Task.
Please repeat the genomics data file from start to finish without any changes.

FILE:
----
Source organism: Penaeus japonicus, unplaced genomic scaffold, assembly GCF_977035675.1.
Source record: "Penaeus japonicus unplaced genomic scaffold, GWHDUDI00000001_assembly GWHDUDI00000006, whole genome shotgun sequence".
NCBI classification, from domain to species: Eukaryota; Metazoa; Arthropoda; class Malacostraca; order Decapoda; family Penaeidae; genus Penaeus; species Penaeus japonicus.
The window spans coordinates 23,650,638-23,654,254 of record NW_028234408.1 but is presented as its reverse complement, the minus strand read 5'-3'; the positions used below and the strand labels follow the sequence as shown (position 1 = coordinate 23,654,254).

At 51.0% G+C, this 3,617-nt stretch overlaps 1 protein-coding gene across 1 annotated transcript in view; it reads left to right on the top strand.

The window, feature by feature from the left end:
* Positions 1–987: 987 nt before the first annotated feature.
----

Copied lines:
Source organism: Penaeus japonicus, unplaced genomic scaffold, assembly GCF_977035675.1.
Source record: "Penaeus japonicus unplaced genomic scaffold, GWHDUDI00000001_assembly GWHDUDI00000006, whole genome shotgun sequence".
NCBI classification, from domain to species: Eukaryota; Metazoa; Arthropoda; class Malacostraca; order Decapoda; family Penaeidae; genus Penaeus; species Penaeus japonicus.
The window spans coordinates 23,650,638-23,654,254 of record NW_028234408.1 but is presented as its reverse complement, the minus strand read 5'-3'; the positions used below and the strand labels follow the sequence as shown (position 1 = coordinate 23,654,254).

At 51.0% G+C, this 3,617-nt stretch overlaps 1 protein-coding gene across 1 annotated transcript in view; it reads left to right on the top strand.

The window, feature by feature from the left end:
* Positions 1–987: 987 nt before the first annotated feature.